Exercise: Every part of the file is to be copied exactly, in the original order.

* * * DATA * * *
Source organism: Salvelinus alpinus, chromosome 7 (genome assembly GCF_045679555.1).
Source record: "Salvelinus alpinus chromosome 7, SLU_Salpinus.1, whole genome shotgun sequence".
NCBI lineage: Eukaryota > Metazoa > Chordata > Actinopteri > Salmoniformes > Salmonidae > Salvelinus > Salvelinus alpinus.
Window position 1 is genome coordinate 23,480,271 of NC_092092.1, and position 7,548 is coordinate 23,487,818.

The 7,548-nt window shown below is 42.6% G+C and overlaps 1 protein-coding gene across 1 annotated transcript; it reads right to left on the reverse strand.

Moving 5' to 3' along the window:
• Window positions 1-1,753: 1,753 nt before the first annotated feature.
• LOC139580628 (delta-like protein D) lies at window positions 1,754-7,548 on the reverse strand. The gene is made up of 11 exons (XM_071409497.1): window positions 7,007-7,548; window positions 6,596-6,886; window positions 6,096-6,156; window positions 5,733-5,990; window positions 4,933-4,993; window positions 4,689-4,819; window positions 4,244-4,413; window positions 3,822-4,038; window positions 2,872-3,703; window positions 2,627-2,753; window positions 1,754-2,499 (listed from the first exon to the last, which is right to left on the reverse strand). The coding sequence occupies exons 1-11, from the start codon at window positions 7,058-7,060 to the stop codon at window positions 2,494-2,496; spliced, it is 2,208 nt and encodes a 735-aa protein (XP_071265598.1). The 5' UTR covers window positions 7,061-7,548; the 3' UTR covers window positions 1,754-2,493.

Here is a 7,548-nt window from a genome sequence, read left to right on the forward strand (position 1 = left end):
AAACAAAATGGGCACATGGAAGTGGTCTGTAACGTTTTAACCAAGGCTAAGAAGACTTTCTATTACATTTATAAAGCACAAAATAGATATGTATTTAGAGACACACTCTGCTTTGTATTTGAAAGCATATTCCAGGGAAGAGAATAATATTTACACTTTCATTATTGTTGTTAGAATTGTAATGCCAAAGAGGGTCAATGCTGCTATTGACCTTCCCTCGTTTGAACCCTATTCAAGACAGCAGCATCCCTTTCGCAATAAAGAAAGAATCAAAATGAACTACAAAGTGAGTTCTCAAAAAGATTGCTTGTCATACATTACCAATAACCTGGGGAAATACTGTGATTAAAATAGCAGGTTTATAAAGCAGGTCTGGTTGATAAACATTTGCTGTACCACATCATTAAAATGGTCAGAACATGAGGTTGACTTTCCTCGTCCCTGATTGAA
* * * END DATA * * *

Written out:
Source organism: Salvelinus alpinus, chromosome 7 (genome assembly GCF_045679555.1).
Source record: "Salvelinus alpinus chromosome 7, SLU_Salpinus.1, whole genome shotgun sequence".
NCBI lineage: Eukaryota > Metazoa > Chordata > Actinopteri > Salmoniformes > Salmonidae > Salvelinus > Salvelinus alpinus.
Window position 1 is genome coordinate 23,480,271 of NC_092092.1, and position 7,548 is coordinate 23,487,818.

The 7,548-nt window shown below is 42.6% G+C and overlaps 1 protein-coding gene across 1 annotated transcript; it reads right to left on the reverse strand.

Moving 5' to 3' along the window:
• Window positions 1-1,753: 1,753 nt before the first annotated feature.
• LOC139580628 (delta-like protein D) lies at window positions 1,754-7,548 on the reverse strand. The gene is made up of 11 exons (XM_071409497.1): window positions 7,007-7,548; window positions 6,596-6,886; window positions 6,096-6,156; window positions 5,733-5,990; window positions 4,933-4,993; window positions 4,689-4,819; window positions 4,244-4,413; window positions 3,822-4,038; window positions 2,872-3,703; window positions 2,627-2,753; window positions 1,754-2,499 (listed from the first exon to the last, which is right to left on the reverse strand). The coding sequence occupies exons 1-11, from the start codon at window positions 7,058-7,060 to the stop codon at window positions 2,494-2,496; spliced, it is 2,208 nt and encodes a 735-aa protein (XP_071265598.1). The 5' UTR covers window positions 7,061-7,548; the 3' UTR covers window positions 1,754-2,493.

Here is a 7,548-nt window from a genome sequence, read left to right on the forward strand (position 1 = left end):
AAACAAAATGGGCACATGGAAGTGGTCTGTAACGTTTTAACCAAGGCTAAGAAGACTTTCTATTACATTTATAAAGCACAAAATAGATATGTATTTAGAGACACACTCTGCTTTGTATTTGAAAGCATATTCCAGGGAAGAGAATAATATTTACACTTTCATTATTGTTGTTAGAATTGTAATGCCAAAGAGGGTCAATGCTGCTATTGACCTTCCCTCGTTTGAACCCTATTCAAGACAGCAGCATCCCTTTCGCAATAAAGAAAGAATCAAAATGAACTACAAAGTGAGTTCTCAAAAAGATTGCTTGTCATACATTACCAATAACCTGGGGAAATACTGTGATTAAAATAGCAGGTTTATAAAGCAGGTCTGGTTGATAAACATTTGCTGTACCACATCATTAAAATGGTCAGAACATGAGGTTGACTTTCCTCGTCCCTGATTGAA